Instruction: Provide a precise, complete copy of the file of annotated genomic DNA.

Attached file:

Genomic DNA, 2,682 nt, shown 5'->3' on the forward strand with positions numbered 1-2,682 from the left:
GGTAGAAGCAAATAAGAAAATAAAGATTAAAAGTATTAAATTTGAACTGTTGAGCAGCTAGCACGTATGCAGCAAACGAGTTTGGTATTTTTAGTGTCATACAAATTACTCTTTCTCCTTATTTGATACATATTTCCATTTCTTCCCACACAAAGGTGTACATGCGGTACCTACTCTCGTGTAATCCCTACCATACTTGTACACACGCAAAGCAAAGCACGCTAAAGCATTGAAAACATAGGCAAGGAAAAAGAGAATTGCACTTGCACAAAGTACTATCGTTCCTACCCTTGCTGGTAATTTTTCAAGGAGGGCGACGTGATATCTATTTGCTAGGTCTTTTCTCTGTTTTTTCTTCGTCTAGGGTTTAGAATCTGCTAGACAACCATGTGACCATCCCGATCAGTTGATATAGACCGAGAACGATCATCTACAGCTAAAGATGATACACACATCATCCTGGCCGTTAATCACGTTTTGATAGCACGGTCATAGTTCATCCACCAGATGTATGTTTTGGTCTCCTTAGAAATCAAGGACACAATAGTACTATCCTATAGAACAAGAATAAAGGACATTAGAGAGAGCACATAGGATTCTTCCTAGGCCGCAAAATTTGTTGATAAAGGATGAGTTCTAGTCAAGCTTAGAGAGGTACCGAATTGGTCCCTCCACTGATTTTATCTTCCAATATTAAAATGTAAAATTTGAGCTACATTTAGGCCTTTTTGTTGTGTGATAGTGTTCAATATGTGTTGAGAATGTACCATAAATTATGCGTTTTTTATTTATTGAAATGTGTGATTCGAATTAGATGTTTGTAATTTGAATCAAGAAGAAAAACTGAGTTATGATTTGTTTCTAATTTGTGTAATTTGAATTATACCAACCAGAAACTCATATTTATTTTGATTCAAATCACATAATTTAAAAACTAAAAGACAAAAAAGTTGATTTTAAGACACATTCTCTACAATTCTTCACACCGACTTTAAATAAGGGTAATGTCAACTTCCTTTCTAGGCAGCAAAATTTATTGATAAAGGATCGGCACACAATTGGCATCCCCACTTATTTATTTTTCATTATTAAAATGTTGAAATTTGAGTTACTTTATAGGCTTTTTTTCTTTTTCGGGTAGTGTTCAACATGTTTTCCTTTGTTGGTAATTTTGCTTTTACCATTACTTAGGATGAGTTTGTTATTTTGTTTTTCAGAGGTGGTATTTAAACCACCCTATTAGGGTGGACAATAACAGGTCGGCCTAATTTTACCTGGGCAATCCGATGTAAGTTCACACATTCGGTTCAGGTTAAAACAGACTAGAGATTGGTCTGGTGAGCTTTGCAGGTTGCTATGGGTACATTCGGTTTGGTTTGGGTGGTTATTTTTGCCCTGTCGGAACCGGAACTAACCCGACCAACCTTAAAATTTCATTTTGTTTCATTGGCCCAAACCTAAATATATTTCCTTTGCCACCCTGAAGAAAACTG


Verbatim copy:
Genomic DNA, 2,682 nt, shown 5'->3' on the forward strand with positions numbered 1-2,682 from the left:
GGTAGAAGCAAATAAGAAAATAAAGATTAAAAGTATTAAATTTGAACTGTTGAGCAGCTAGCACGTATGCAGCAAACGAGTTTGGTATTTTTAGTGTCATACAAATTACTCTTTCTCCTTATTTGATACATATTTCCATTTCTTCCCACACAAAGGTGTACATGCGGTACCTACTCTCGTGTAATCCCTACCATACTTGTACACACGCAAAGCAAAGCACGCTAAAGCATTGAAAACATAGGCAAGGAAAAAGAGAATTGCACTTGCACAAAGTACTATCGTTCCTACCCTTGCTGGTAATTTTTCAAGGAGGGCGACGTGATATCTATTTGCTAGGTCTTTTCTCTGTTTTTTCTTCGTCTAGGGTTTAGAATCTGCTAGACAACCATGTGACCATCCCGATCAGTTGATATAGACCGAGAACGATCATCTACAGCTAAAGATGATACACACATCATCCTGGCCGTTAATCACGTTTTGATAGCACGGTCATAGTTCATCCACCAGATGTATGTTTTGGTCTCCTTAGAAATCAAGGACACAATAGTACTATCCTATAGAACAAGAATAAAGGACATTAGAGAGAGCACATAGGATTCTTCCTAGGCCGCAAAATTTGTTGATAAAGGATGAGTTCTAGTCAAGCTTAGAGAGGTACCGAATTGGTCCCTCCACTGATTTTATCTTCCAATATTAAAATGTAAAATTTGAGCTACATTTAGGCCTTTTTGTTGTGTGATAGTGTTCAATATGTGTTGAGAATGTACCATAAATTATGCGTTTTTTATTTATTGAAATGTGTGATTCGAATTAGATGTTTGTAATTTGAATCAAGAAGAAAAACTGAGTTATGATTTGTTTCTAATTTGTGTAATTTGAATTATACCAACCAGAAACTCATATTTATTTTGATTCAAATCACATAATTTAAAAACTAAAAGACAAAAAAGTTGATTTTAAGACACATTCTCTACAATTCTTCACACCGACTTTAAATAAGGGTAATGTCAACTTCCTTTCTAGGCAGCAAAATTTATTGATAAAGGATCGGCACACAATTGGCATCCCCACTTATTTATTTTTCATTATTAAAATGTTGAAATTTGAGTTACTTTATAGGCTTTTTTTCTTTTTCGGGTAGTGTTCAACATGTTTTCCTTTGTTGGTAATTTTGCTTTTACCATTACTTAGGATGAGTTTGTTATTTTGTTTTTCAGAGGTGGTATTTAAACCACCCTATTAGGGTGGACAATAACAGGTCGGCCTAATTTTACCTGGGCAATCCGATGTAAGTTCACACATTCGGTTCAGGTTAAAACAGACTAGAGATTGGTCTGGTGAGCTTTGCAGGTTGCTATGGGTACATTCGGTTTGGTTTGGGTGGTTATTTTTGCCCTGTCGGAACCGGAACTAACCCGACCAACCTTAAAATTTCATTTTGTTTCATTGGCCCAAACCTAAATATATTTCCTTTGCCACCCTGAAGAAAACTG